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images-1The Word of the Day today on the Word Spy web site is niephlings, a new portmanteau that means one’s collective nieces and nephews. It seems like a good idea for there to be one word to mean all those kids, no matter what their gender — though an earlier version of that word, niblings, is a lot more appealing to me. (Word Spy explains that niblings comes from niece/nephew plus sibling, which is something you probably know without having it explained to you.)

This all puts me in mind of how lovely Meta has been about Nutmeg’s baby, Meta’s own little nibling. It’s been wonderful to watch her excitement at her impending aunt-hood — something made possible partly, I think, because Meta so sincerely likes Southpaw (and has always loved Nutmeg). And it’s made possible, too, by something I suspect is true about Meta but have never felt it was my place to ask: that she doesn’t really want kids of her own. This little niece/nibling/niephling/sofralia — or, as we like to refer to her in our mostly-journalist family, TK — will be Meta’s chance for a baby to love and nurture at close range. I’m delighted to see how much pleasure she’s getting from it in prospect.

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techmeme-tagsWhen Nutmeg and Southpaw announced that they were having a baby — something I was surprised by, since I hadn’t allowed myself even to hope that they’d start trying to get pregnant so soon — just about the first thing they asked was what iDaddy and I wanted to be called. Not having thought much about imminent grandparenting, neither of us had much to say.

On the subway ride home, though, iDaddy came up with a name he liked: Grumpy. It’s funny mostly because he’s such a thoroughly un-grumpy man, even-tempered and kind-hearted and so glass-half-full in his perspective that I often make fun of him and call him Polllyanna. (You might not believe it, but it can be very annoying to be a pessimist living with a perennially sunny guy.) If anyone in our pair should be Grumpy, I told him, it should be me.

But Nutmeg and Southpaw loved it, and Grumpy it will be.

I had some thoughts of my own for what I’d like to be called. If it were to be a name true to something in my nature or my interests, yet also a kind of “grandma” name, how about Grammar? I’m a writer, I love grammar; I can go kind of nuts over a misplaced apostrophe. Or how about Gamma, the kids countered, since the thing I write about is science.

Both of those names sound okay, I guess. But what I really want is a variation of a Grandma word that the baby herself invents, when the time comes. If I managed to avoid getting ahead of things when it came to wondering when Nutmeg and Southpaw might start trying to have a baby, I should be able to avoid getting ahead of things now, when I try to aniticipate what I’m going to be called when that baby finally arrives.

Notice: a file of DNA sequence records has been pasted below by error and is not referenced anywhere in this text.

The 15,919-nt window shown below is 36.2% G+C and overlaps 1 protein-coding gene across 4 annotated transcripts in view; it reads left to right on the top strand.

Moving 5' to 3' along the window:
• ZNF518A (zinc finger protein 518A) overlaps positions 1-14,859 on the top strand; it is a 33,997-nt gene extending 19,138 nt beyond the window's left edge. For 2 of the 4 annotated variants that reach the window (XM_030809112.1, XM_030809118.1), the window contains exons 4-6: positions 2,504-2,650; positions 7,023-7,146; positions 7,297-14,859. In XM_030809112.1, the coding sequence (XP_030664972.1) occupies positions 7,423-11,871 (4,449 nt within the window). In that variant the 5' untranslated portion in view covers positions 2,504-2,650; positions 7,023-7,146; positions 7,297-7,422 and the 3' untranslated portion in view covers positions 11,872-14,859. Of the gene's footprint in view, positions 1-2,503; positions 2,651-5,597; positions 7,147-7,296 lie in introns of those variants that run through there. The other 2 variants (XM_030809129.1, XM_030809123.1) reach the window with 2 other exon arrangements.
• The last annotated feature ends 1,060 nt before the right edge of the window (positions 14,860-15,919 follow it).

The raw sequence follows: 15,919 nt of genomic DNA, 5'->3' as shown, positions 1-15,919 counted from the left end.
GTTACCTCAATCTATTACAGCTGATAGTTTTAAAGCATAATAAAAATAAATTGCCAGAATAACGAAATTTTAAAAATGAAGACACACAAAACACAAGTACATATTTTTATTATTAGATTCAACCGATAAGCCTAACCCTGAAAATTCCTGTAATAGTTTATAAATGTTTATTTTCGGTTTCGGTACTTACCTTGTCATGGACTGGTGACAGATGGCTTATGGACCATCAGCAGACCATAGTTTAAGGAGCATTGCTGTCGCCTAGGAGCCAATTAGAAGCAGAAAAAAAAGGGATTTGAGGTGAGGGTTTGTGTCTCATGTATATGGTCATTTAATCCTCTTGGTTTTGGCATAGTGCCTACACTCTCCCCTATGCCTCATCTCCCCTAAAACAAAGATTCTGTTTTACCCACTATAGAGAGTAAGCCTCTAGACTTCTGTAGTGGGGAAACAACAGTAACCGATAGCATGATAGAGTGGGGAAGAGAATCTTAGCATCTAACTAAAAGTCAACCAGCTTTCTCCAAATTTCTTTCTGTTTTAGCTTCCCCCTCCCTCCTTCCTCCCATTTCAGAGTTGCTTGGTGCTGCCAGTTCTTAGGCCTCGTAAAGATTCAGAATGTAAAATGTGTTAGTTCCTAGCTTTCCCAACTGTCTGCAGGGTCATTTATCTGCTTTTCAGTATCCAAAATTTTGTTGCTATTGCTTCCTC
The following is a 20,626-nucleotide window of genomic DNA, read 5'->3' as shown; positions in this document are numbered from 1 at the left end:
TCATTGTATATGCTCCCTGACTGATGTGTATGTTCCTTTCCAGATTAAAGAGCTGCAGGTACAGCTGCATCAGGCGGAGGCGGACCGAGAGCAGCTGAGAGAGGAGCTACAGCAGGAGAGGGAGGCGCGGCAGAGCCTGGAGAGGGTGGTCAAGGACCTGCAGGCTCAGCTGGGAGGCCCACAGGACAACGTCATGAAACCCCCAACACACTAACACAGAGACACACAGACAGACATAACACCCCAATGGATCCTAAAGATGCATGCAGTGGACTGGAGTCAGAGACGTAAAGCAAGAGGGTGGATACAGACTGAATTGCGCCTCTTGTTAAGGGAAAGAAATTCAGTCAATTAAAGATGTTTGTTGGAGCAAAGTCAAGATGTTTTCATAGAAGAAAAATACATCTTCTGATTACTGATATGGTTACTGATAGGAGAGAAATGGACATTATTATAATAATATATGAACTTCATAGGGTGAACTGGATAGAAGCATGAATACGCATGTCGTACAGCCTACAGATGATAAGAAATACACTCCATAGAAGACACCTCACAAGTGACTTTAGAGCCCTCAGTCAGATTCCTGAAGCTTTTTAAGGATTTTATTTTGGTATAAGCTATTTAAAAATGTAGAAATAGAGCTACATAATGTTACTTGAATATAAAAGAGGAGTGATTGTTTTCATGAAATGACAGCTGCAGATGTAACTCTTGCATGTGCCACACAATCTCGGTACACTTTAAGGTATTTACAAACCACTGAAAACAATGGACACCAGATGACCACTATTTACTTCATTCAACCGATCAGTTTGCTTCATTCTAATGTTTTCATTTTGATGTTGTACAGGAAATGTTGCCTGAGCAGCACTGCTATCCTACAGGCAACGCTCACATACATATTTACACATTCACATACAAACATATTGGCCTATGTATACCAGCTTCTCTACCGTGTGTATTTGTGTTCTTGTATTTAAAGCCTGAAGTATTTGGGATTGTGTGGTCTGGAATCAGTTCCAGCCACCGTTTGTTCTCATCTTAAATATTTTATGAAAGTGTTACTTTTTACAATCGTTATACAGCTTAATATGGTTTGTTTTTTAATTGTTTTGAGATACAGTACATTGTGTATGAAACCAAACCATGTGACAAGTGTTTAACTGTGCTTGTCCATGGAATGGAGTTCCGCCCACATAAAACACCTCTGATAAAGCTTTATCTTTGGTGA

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ImageWhen the dentist asked if I felt like keeping all my teeth for the rest of my life, that’s when I started to feel my age. The rest of my life? I started to count. How many years does “the rest of your life” mean? Maybe it’s actually not that many — 30 if I’m lucky, 20 or 25 if I’m like the average American 60-year-old woman. I don’t like making such calulations, since when I look backward, 20 or 25 years is the blink of an eye ago.

So, yes, I said to him, I’d rather keep all my teeth for the rest of my life if possible, thank you very much.

The question got me thinking about Grandpa and his dentures. Back in the 1960s, when we were growing up, being old automatically meant you had a mouth full of false teeth. In fact, when Avuncular was little he used to ask how long he’d have to wait until he was old enough to have teeth you could take out every night and put in a little water glass by the bathroom sink. He and I would wake up early when our grandparents were sleeping over, so we could stand next to him as he stood at the mirror with a collapsed old-man face and would transform before our eyes: grab the top teeth from the glass, shake them out, put them in, shake out the bottom teeth and put them in, and there he is again, our handsome Grandpa.

No one has dentures these days, so what we’re going to do with these problem teeth at the back of my mouth is put in crowns rather than yank them out. It’s a long slow process of oral restoration.

Is this the first of a long line of such procedures? Will a doctor soon ask me if I feel like keeping both my hips for the rest of my life, or if I’d like him to insert a fake one to replace the one that’s wearing away? How about one of my organs? My kidneys are likely to putter out, if they’re anything like my father’s were (and I suspect they are), so maybe that will be a question some day, too. Do you want these kidneys? Do you want a different one? Do you want to plug yourself up to this dialysis machine and pretend you don’t have kidneys at all, just let the machine do the work for you?

As Ur-Momma says whenever she notices changes in her skin or hair or ability to breathe when walking up the hill near her apartment, a body isn’t designed to live 89 years. No, it’s not, no matter how much care you take in how you feed it and exercise it (neither of which I’m doing quite enough of). So what happens when it starts falling apart, by inches — especially when you’re only 60? My two back teeth might be the beginning of a long line of decay — decay is actually the word my dentist used in describing the problem that leads me to need a crown — and I suspect that all I’ll be able to do about it, at least for a while, is try to shore things back up as well as I can.

(By the way, the teeth in that photo belonged to George Washington. I saw them in a photo on Twitter posted today by Lindsay Fitzharris, a British medical historian and creator of a web publication called The Chirugeons Apprentice.)

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5920123882_08625a21cb_zI love this series of photos of empty nesters standing in the room their kids used to live in, which was recently written up in Slate. The project, by Dona Schwartz (who also took a series of photos of couples at the other end of parenthood, standing in the rooms they were preparing for the babies they were about to have), is a fascinating one, trying to capture the emotions of this particular rite of passage using images rather than words. But there’s a weird sameness to the photos, too, and I can’t figure out whether this is reassuring or discomfiting. Almost all the couples (and one solitary mother, who is either divorced or widowed; the text doesn’t say) stand side by side in the bedroom of their college-age son or daughter. Maybe it’s because the kids are still coming home for school breaks that the beds are still there, though some are piled so high with boxes, books, and clothes (and, in one case, a discarded exercise ball) that it’s hard to imagine Junior actually finding any place to sleep.